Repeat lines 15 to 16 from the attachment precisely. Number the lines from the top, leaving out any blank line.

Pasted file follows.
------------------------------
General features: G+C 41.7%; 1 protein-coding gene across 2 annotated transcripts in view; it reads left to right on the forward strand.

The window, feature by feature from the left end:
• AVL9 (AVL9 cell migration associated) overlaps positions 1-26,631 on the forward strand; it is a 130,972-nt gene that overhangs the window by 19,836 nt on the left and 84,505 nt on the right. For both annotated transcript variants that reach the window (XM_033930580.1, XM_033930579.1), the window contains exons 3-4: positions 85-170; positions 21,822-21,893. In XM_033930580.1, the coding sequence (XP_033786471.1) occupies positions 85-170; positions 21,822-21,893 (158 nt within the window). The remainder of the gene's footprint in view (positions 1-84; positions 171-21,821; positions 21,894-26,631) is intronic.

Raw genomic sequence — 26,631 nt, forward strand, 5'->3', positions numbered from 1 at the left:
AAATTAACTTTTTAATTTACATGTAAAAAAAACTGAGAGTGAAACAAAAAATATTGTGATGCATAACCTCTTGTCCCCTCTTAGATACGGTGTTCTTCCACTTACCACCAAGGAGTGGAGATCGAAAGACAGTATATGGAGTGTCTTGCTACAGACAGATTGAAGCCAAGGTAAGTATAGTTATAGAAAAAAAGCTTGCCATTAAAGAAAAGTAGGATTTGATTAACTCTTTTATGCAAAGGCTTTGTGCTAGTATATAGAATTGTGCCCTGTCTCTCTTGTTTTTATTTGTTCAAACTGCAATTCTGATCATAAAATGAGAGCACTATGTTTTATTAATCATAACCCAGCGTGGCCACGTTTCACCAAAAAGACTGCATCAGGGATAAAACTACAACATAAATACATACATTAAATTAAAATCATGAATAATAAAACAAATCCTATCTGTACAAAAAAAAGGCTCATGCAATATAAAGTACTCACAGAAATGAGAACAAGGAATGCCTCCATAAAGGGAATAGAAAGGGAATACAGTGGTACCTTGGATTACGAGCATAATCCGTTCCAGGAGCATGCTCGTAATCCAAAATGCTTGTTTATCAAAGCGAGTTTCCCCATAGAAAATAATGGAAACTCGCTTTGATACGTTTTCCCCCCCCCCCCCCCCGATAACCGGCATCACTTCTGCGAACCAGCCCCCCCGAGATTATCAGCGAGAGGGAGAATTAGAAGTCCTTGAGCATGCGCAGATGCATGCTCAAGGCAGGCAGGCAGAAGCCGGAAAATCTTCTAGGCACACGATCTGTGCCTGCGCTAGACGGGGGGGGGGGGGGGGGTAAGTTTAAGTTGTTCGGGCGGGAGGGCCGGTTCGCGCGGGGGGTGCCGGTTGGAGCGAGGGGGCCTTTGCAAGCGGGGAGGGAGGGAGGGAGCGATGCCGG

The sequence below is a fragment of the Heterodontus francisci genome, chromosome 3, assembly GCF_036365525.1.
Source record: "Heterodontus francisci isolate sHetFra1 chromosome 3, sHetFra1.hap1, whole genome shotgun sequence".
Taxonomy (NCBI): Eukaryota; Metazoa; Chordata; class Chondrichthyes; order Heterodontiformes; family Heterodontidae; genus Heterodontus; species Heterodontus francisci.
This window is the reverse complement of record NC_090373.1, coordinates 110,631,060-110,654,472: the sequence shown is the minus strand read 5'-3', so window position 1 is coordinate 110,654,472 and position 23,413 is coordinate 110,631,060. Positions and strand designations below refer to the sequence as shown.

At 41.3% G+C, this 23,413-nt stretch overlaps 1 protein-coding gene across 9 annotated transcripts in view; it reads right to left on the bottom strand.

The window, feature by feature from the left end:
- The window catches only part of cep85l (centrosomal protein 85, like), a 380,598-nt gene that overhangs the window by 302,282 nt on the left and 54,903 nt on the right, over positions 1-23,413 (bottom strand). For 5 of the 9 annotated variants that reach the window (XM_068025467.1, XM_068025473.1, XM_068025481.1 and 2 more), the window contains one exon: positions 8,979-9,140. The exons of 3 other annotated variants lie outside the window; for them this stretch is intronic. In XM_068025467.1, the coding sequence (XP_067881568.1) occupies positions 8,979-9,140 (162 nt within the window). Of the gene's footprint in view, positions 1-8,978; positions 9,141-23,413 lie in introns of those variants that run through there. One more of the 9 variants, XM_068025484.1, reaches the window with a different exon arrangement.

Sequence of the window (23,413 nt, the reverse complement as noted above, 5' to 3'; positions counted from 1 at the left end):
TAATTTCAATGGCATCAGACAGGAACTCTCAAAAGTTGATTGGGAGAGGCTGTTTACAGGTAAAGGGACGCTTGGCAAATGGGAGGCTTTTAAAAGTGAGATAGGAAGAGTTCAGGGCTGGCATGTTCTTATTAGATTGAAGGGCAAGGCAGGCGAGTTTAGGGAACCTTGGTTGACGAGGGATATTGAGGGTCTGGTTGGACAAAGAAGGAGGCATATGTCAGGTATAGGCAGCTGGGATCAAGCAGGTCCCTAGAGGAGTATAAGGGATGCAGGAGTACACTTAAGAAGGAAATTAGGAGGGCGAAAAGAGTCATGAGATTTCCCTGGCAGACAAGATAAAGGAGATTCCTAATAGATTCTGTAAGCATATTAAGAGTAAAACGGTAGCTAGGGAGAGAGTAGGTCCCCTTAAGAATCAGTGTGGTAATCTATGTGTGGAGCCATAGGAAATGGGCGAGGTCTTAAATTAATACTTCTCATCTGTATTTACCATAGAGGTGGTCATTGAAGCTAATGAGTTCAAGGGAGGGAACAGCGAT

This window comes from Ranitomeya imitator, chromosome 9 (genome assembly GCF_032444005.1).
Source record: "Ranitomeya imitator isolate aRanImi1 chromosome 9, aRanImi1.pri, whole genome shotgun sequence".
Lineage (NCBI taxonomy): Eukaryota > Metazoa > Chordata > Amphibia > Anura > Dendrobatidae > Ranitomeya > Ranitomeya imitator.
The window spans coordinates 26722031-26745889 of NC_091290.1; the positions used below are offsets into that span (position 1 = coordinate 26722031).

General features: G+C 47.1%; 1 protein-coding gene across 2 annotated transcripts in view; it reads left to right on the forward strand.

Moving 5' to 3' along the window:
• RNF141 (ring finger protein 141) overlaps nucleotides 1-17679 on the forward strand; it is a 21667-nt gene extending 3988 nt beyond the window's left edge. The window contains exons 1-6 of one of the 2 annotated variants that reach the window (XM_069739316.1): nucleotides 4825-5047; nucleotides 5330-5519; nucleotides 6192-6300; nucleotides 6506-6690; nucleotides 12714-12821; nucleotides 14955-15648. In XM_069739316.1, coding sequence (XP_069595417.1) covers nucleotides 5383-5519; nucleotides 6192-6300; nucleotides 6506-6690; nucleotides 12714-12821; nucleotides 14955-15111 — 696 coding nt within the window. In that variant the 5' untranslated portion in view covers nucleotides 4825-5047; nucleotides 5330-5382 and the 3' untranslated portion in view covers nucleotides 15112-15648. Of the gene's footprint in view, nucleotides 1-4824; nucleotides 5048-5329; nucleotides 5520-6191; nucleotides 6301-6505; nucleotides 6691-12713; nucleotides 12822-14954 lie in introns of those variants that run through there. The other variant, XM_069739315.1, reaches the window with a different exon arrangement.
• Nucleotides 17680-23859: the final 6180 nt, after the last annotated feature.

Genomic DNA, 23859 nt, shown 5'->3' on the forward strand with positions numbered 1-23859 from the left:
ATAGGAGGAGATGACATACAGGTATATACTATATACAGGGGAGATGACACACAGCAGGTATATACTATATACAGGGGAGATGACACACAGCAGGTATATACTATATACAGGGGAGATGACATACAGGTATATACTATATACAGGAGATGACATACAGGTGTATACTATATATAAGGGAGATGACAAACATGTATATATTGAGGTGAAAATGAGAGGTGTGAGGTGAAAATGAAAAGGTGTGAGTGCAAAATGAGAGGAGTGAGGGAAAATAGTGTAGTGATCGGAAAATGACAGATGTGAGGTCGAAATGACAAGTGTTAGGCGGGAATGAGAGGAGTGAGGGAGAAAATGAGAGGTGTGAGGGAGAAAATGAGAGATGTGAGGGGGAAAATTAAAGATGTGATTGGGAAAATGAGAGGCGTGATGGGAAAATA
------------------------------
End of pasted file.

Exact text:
This window comes from Ranitomeya imitator, chromosome 9 (genome assembly GCF_032444005.1).
Source record: "Ranitomeya imitator isolate aRanImi1 chromosome 9, aRanImi1.pri, whole genome shotgun sequence".